Animation Artifacts &Disney &Illustration &Story & Storyboards 27 Apr 2009 07:46 am

Some Lady drawings

- The recent DVD of Lady and the Tramp includes some preliminary artwork for the film. I collected a bunch of it and am breaking it into a couple of posts. It’s easier to read off a blog than a tv screen, especially when the DVD tries hard to reduce them to the smallest size they can muster within an overworked border that is virtually pointless.

The illustrations – some are obviously BG layouts, others storyboard drawings – have a light and jaunty feel. They’re very cartoon in nature, and belie the actual feature they produced which, at times, is quite beautiful. Disney truly got the feel of “Main Street, USA” in this film.

I’m interested that most of the images don’t take in Cinemascope (since they were probably done before the decision to go Scope.) Most of them are also fast drawings that don’t feature the Tramp as we know him, and even Lady takes on a different form.

You get the feeling this film was pushed out relatively quickly. The results are excellent, regardless. Sonny Burke and Peggy Lee wrote an excellent pop-song score that doesn’t quite capture the turn-of-the-century, but it does capture the atmosphere of early 50s USA.

This drawing is in B&W on the DVD, but it appears in
Bob Thomas’ 1958 book, “The Art of Animation.”

(Click any image to enlarge.)

Bg for The Princess and the Frog.

This looks not too different from a shot in Hitchcock’s Psycho.

We seem to be in the Little Golden Book territory
with some of these images.

An earlier and different view.

Or did I mean the New Yorker circa 1948?

I love weather and would have applauded more of it in the film.

To be continued tomorrow.

4 Responses to “Some Lady drawings”

  1. on 27 Apr 2009 at 11:40 am 1.Eddie Fitzgerald said …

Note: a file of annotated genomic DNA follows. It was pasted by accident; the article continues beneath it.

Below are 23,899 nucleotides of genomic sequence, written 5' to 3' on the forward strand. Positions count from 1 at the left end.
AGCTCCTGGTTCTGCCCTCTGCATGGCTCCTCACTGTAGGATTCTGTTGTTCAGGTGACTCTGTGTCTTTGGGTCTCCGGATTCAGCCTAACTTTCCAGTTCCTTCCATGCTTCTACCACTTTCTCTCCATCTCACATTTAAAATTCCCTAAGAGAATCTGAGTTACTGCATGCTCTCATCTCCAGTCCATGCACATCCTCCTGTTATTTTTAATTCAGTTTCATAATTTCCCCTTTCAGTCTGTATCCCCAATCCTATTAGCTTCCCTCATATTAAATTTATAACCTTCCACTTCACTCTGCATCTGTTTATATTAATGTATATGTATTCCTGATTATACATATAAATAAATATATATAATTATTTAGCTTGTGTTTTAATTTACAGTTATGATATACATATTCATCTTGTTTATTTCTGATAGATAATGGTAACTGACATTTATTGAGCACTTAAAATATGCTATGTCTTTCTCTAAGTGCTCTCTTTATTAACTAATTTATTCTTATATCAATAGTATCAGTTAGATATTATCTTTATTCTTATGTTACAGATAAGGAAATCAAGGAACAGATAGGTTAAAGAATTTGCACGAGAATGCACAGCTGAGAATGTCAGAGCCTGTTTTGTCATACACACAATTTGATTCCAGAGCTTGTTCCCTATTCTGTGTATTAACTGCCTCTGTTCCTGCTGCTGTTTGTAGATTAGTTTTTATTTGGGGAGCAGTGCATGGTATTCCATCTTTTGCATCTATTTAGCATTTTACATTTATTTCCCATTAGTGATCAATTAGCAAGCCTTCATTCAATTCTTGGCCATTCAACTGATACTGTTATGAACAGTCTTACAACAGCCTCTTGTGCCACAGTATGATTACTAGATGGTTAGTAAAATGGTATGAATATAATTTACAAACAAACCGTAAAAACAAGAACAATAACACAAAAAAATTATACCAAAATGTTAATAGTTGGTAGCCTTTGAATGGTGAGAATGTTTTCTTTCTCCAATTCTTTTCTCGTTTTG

Holy Mackerel! These pictures are great! Thanks for putting them up!

  2. on 27 Apr 2009 at 2:17 pm 2.Hans Perk said …

    I love the images, of course!

    I don’t know if I care for what they have done to the edges, as all have the same mask applied, as if the drawing really ended there, giving a false impression of the artwork. Why not just extend it, letting us see the entire drawing instead of having our minds made up for us what we should look at?

    Probably again a “our audience is not the discerning, historically interested person, our audience is the 7-year-old who just will not be satisfied with our favorite “four color artwork on disc” special feature.” They probably meant well – I guess we have to be glad we got something at all…

  3. on 27 Apr 2009 at 3:05 pm 3.Michael said …

    There’s a lot to be annoyed with in the way these images are offered.
    - They’ve reduced them all to such a tiny part of the picture that I don’t think any image is given half the screen. To zoom in on them you have to distort the picture.
    - The images are framed in a god-awful setup so that they’ve made all of them the same size. As if a storyboard drawing were the same size as a detailed layout. There’s no way to get a proper relationship.
    - Of course, none of the drawings have peg holes in them. Wait, there was one on side-pegs.
    - No information is given, so we have no idea whatsoever as to who painted what. It’s disrespectful, if you ask me.
    However, I thank heavens they include these images instead of some other video game.

  4. on 28 Apr 2009 at 7:48 am 4.Stephen said …

    Maybe in the 51st edition they will show you the rest of the artwork.

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